I am always on the lookout for examples of genuine eccentrics in the grand old English tradition. People who follow their own path in life, even at the expense of ridicule from others. Individualists who may be odd, even barking mad, but are also both harmless and somehow lovable too. One such was John Fransham, a Norwich man deemed by many at the time to be a pagan and a polytheist. In today’s terms, he’d probably be judged a freethinker, who believed the universe was governed by natural forces rather than any kind of deity.
This is what was said of him soon after his death:
John Fransham, the Norwich Polytheist, a very eccentric character, was born in St.George’s Colegate. He was an excellent mathematician, and was a great admirer of the ancient writers on this science. He frequently took rapid solitary walks, with a broad brimmed hat slouched over his eyes, and a plaid on his shoulders, and was supposed to sleep often on Mousehold Heath. He died on February 1st, 1810. His biography was written by his pupil, Mr. Saint.
He was born the son of Thomas and Isidora Fransham some time early in 1730 (he was baptised on the 19th March). His father was probably the sexton of the parish of St. George in Colegate, Norwich, though some writers say he was the parish clerk. Either way, young John was a precocious child and both the parish minister and an unnamed relative encouraged him to aim for a university education and entry to the church. It was not to be, since the relative died and the money ran out.
Finding an occupation
This is when Fransham’s eccentricity and his determination to choose his own path in life first showed itself clearly. He seems to have tried out several potential apprenticeships. He tried becoming a cooper at Wymondham, but soon rejected that. Next came a short period helping a veterinary surgeon, a Mr Joseph Clover, with menial tasks. He gave that up following a difference of opinion over the practice, common then, of docking horses’ tails. All this time, it’s said, he just about supported himself by writing sermons for clergymen, though his extreme poverty forced him to go about Norwich barefoot.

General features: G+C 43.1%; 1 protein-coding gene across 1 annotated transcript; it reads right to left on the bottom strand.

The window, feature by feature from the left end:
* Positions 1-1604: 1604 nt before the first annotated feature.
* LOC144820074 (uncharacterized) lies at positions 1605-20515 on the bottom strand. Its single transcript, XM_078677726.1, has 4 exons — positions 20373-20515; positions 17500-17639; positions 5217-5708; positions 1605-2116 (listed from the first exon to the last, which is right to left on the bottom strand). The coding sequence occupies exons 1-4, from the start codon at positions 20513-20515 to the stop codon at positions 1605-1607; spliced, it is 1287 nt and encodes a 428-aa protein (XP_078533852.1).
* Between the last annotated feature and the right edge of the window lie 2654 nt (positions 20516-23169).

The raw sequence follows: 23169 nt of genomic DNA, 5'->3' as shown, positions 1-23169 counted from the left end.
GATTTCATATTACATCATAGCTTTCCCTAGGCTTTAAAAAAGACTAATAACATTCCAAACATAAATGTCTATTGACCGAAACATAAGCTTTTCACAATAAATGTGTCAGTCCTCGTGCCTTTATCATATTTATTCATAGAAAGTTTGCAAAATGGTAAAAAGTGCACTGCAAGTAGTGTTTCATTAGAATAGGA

Nevertheless, the lad must have had something about him, since his biographers claim Mr Clover taught him some mathematics, while the famous Dr John Taylor, then a local Unitarian minister and theologian, also gave him instruction free of charge. A legacy of £25.00 paid for a few lessons from Mr W. Hemingway, a land surveyor, until the money ran out — though he spent part of it on buying a pony, which he didn’t ride but kept as a pet. He even tried working in an office for an attorney. Despite the efforts of other staff members to help him learn, he seems to have given that up quite quickly as well.
In 1748, he even joined a company of strolling players, who seem to have been so poor as actors that they mostly lived on turnips stolen from the fields. Fransham left them rather than be a party to theft.
A wandering life
After leaving the actors, he took ship from Great Yarmouth intending to visit Scotland, but got no further than North Shields, where he enlisted in the army, but was soon discharged as bandy-legged. Once again, he had neither money nor employment. It is said he made his way back to Norwich with only three halfpennies in his pocket and a piece of rough tartan cloth.
Back home, Fransham set himself up working with Daniel Wright, a freethinking journeyman weaver. Naturally, little about the arrangement was usual. He and Wright set up their looms facing one another and engaged in philosophical discussions amidst the clattering of the looms. Fransham might even have continued with employment, for he said Wright possessed “a finely philosophic spirit and a soul well purified from vulgar errors”. Sadly, Wright died in 1750 and the 20 year-old Fransham immediately gave up weaving.